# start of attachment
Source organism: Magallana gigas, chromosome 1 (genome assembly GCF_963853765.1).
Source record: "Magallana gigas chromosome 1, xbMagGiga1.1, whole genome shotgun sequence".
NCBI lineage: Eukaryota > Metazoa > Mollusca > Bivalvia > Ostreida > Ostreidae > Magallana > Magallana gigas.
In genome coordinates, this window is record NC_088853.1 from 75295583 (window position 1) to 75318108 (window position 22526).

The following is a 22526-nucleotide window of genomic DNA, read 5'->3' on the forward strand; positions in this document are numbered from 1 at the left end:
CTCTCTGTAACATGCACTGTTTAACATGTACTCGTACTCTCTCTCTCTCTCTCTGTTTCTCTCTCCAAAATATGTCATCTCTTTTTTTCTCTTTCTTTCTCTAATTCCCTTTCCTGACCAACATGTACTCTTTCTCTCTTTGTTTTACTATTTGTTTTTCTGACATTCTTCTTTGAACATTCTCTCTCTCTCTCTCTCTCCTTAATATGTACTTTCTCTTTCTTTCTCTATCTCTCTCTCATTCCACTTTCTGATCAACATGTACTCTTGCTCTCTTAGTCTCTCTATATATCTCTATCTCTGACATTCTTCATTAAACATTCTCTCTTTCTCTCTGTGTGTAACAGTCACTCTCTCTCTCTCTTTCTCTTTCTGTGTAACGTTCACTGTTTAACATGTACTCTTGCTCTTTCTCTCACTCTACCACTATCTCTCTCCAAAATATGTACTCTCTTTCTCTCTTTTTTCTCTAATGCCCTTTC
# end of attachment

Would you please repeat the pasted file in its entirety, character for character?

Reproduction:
Source organism: Magallana gigas, chromosome 1 (genome assembly GCF_963853765.1).
Source record: "Magallana gigas chromosome 1, xbMagGiga1.1, whole genome shotgun sequence".
NCBI lineage: Eukaryota > Metazoa > Mollusca > Bivalvia > Ostreida > Ostreidae > Magallana > Magallana gigas.
In genome coordinates, this window is record NC_088853.1 from 75295583 (window position 1) to 75318108 (window position 22526).

The following is a 22526-nucleotide window of genomic DNA, read 5'->3' on the forward strand; positions in this document are numbered from 1 at the left end:
CTCTCTGTAACATGCACTGTTTAACATGTACTCGTACTCTCTCTCTCTCTCTCTGTTTCTCTCTCCAAAATATGTCATCTCTTTTTTTCTCTTTCTTTCTCTAATTCCCTTTCCTGACCAACATGTACTCTTTCTCTCTTTGTTTTACTATTTGTTTTTCTGACATTCTTCTTTGAACATTCTCTCTCTCTCTCTCTCTCCTTAATATGTACTTTCTCTTTCTTTCTCTATCTCTCTCTCATTCCACTTTCTGATCAACATGTACTCTTGCTCTCTTAGTCTCTCTATATATCTCTATCTCTGACATTCTTCATTAAACATTCTCTCTTTCTCTCTGTGTGTAACAGTCACTCTCTCTCTCTCTTTCTCTTTCTGTGTAACGTTCACTGTTTAACATGTACTCTTGCTCTTTCTCTCACTCTACCACTATCTCTCTCCAAAATATGTACTCTCTTTCTCTCTTTTTTCTCTAATGCCCTTTC